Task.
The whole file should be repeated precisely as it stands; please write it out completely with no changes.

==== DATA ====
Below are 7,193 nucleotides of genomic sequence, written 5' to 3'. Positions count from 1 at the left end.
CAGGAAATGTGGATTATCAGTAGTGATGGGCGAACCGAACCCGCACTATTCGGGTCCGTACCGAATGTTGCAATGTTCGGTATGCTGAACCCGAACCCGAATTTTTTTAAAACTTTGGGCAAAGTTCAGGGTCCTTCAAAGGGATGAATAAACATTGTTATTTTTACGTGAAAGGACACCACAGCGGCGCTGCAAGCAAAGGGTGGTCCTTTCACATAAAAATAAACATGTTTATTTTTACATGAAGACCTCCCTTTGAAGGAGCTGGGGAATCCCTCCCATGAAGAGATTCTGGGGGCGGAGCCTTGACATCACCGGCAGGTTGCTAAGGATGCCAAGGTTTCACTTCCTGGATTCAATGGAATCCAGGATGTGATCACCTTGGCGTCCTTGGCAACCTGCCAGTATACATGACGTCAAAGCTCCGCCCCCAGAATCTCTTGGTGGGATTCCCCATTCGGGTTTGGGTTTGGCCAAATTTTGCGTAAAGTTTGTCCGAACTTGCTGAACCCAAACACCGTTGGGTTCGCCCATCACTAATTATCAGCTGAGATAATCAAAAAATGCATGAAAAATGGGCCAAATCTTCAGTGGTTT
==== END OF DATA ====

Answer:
Below are 7,193 nucleotides of genomic sequence, written 5' to 3'. Positions count from 1 at the left end.
CAGGAAATGTGGATTATCAGTAGTGATGGGCGAACCGAACCCGCACTATTCGGGTCCGTACCGAATGTTGCAATGTTCGGTATGCTGAACCCGAACCCGAATTTTTTTAAAACTTTGGGCAAAGTTCAGGGTCCTTCAAAGGGATGAATAAACATTGTTATTTTTACGTGAAAGGACACCACAGCGGCGCTGCAAGCAAAGGGTGGTCCTTTCACATAAAAATAAACATGTTTATTTTTACATGAAGACCTCCCTTTGAAGGAGCTGGGGAATCCCTCCCATGAAGAGATTCTGGGGGCGGAGCCTTGACATCACCGGCAGGTTGCTAAGGATGCCAAGGTTTCACTTCCTGGATTCAATGGAATCCAGGATGTGATCACCTTGGCGTCCTTGGCAACCTGCCAGTATACATGACGTCAAAGCTCCGCCCCCAGAATCTCTTGGTGGGATTCCCCATTCGGGTTTGGGTTTGGCCAAATTTTGCGTAAAGTTTGTCCGAACTTGCTGAACCCAAACACCGTTGGGTTCGCCCATCACTAATTATCAGCTGAGATAATCAAAAAATGCATGAAAAATGGGCCAAATCTTCAGTGGTTT